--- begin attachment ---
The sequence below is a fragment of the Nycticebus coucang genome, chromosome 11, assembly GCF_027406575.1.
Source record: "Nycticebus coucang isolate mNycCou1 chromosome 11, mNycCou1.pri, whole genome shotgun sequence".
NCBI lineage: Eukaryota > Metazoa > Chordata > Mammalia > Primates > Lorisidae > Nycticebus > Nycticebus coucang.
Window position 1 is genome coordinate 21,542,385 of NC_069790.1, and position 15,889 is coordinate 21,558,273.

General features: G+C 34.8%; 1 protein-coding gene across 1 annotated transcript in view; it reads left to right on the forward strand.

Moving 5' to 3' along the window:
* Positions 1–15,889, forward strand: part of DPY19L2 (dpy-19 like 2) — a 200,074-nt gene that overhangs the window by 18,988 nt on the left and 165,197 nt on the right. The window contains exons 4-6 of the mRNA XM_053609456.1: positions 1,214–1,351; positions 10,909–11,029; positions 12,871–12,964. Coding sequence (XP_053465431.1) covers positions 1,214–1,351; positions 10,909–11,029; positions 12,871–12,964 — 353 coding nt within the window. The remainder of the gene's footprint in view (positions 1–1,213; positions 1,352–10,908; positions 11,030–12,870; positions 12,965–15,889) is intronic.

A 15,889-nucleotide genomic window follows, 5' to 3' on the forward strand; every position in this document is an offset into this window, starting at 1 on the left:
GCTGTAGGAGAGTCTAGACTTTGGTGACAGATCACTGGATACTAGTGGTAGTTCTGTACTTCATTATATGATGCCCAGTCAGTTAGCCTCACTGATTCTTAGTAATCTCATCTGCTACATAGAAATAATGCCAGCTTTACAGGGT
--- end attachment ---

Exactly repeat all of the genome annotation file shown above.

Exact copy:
The sequence below is a fragment of the Nycticebus coucang genome, chromosome 11, assembly GCF_027406575.1.
Source record: "Nycticebus coucang isolate mNycCou1 chromosome 11, mNycCou1.pri, whole genome shotgun sequence".
NCBI lineage: Eukaryota > Metazoa > Chordata > Mammalia > Primates > Lorisidae > Nycticebus > Nycticebus coucang.
Window position 1 is genome coordinate 21,542,385 of NC_069790.1, and position 15,889 is coordinate 21,558,273.

General features: G+C 34.8%; 1 protein-coding gene across 1 annotated transcript in view; it reads left to right on the forward strand.

Moving 5' to 3' along the window:
* Positions 1–15,889, forward strand: part of DPY19L2 (dpy-19 like 2) — a 200,074-nt gene that overhangs the window by 18,988 nt on the left and 165,197 nt on the right. The window contains exons 4-6 of the mRNA XM_053609456.1: positions 1,214–1,351; positions 10,909–11,029; positions 12,871–12,964. Coding sequence (XP_053465431.1) covers positions 1,214–1,351; positions 10,909–11,029; positions 12,871–12,964 — 353 coding nt within the window. The remainder of the gene's footprint in view (positions 1–1,213; positions 1,352–10,908; positions 11,030–12,870; positions 12,965–15,889) is intronic.

A 15,889-nucleotide genomic window follows, 5' to 3' on the forward strand; every position in this document is an offset into this window, starting at 1 on the left:
GCTGTAGGAGAGTCTAGACTTTGGTGACAGATCACTGGATACTAGTGGTAGTTCTGTACTTCATTATATGATGCCCAGTCAGTTAGCCTCACTGATTCTTAGTAATCTCATCTGCTACATAGAAATAATGCCAGCTTTACAGGGT